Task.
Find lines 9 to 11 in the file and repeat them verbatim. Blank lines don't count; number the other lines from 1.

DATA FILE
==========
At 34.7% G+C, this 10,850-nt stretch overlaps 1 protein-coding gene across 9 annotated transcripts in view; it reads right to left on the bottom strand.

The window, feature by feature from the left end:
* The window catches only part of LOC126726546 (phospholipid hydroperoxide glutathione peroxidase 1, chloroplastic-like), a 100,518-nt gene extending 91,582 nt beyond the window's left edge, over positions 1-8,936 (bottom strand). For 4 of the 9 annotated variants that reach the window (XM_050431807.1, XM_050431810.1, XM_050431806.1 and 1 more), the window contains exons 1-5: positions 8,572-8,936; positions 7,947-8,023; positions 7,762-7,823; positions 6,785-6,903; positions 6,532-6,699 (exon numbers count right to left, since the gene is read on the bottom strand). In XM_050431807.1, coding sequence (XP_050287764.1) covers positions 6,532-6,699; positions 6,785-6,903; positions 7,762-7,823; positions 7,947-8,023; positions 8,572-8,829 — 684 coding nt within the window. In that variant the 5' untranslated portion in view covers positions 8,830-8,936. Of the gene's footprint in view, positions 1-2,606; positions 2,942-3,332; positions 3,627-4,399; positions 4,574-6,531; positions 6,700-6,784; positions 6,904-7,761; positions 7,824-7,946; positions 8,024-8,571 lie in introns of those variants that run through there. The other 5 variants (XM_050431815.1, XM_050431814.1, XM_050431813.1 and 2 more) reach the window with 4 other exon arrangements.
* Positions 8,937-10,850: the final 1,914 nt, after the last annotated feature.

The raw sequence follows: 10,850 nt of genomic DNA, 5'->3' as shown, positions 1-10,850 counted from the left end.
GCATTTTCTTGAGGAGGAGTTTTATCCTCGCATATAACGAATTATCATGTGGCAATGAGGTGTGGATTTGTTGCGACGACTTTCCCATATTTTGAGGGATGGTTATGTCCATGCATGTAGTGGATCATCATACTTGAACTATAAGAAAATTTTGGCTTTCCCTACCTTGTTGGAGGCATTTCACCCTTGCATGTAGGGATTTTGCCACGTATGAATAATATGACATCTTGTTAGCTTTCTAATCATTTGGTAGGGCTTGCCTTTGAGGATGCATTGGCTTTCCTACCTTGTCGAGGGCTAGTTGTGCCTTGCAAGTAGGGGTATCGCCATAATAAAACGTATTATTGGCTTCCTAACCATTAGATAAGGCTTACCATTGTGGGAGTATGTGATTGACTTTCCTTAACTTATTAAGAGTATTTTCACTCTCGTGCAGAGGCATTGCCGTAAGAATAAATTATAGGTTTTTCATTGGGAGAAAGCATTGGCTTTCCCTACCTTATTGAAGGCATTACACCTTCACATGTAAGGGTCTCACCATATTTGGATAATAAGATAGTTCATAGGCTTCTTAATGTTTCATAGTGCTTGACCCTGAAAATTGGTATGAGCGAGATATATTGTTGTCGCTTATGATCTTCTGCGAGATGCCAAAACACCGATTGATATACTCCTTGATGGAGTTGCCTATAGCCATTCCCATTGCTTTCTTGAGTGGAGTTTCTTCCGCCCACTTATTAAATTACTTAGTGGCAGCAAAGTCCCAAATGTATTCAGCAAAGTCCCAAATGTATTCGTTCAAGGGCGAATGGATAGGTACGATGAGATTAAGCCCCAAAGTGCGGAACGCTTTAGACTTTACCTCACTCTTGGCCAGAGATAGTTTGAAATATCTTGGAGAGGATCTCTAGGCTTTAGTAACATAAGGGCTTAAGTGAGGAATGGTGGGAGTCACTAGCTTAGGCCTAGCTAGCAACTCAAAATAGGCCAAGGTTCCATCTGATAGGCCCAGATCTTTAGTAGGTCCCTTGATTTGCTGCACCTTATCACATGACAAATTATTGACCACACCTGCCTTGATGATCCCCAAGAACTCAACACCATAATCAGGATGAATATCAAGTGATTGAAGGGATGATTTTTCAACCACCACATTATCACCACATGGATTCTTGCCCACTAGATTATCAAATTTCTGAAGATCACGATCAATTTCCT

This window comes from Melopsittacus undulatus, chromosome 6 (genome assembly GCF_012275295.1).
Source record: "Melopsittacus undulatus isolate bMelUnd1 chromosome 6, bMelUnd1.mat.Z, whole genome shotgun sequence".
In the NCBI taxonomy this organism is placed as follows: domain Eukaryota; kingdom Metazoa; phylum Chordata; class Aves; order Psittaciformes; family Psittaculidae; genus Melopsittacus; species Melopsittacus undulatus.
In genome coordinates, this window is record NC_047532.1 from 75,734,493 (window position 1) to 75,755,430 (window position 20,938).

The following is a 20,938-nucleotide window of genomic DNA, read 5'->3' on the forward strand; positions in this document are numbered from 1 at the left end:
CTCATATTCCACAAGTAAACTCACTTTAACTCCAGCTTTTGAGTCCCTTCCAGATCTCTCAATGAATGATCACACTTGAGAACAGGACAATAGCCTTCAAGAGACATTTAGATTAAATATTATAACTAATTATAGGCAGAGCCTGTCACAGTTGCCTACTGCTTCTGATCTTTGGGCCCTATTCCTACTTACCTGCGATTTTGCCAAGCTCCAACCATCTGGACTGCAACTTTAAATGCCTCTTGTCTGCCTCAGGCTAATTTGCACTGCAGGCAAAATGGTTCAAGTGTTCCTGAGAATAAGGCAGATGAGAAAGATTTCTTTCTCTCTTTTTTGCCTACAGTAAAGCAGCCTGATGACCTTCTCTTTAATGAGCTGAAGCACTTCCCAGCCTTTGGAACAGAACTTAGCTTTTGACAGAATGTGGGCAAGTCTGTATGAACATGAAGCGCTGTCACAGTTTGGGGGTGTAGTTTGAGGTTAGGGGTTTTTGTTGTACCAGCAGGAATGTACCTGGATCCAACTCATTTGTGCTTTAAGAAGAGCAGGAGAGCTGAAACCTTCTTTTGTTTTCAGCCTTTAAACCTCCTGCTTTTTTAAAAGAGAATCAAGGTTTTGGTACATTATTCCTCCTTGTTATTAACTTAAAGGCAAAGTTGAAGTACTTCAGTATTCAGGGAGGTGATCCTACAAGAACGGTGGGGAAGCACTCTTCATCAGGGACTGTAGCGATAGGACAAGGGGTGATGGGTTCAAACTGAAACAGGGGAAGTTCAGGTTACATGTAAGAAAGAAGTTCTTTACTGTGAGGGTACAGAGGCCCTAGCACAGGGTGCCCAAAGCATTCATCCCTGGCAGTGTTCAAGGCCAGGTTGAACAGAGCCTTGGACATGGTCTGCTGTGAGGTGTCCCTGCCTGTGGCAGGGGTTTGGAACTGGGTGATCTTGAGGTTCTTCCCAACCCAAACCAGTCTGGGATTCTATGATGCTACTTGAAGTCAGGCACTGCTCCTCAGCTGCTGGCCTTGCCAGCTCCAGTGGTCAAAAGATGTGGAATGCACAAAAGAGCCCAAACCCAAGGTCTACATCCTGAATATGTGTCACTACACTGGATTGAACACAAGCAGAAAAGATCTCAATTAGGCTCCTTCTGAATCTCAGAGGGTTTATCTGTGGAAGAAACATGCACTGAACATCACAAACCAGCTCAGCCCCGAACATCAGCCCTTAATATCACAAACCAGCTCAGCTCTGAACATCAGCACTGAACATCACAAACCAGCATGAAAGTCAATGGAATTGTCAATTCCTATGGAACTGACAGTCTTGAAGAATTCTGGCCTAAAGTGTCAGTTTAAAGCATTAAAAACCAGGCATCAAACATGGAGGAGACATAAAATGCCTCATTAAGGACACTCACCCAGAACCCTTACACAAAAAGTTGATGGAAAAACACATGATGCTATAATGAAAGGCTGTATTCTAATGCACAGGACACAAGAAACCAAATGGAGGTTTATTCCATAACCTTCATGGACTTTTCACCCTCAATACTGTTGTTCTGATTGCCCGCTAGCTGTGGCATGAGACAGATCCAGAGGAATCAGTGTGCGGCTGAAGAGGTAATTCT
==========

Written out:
In the NCBI taxonomy this organism is placed as follows: domain Eukaryota; kingdom Metazoa; phylum Chordata; class Aves; order Psittaciformes; family Psittaculidae; genus Melopsittacus; species Melopsittacus undulatus.
In genome coordinates, this window is record NC_047532.1 from 75,734,493 (window position 1) to 75,755,430 (window position 20,938).

The following is a 20,938-nucleotide window of genomic DNA, read 5'->3' on the forward strand; positions in this document are numbered from 1 at the left end: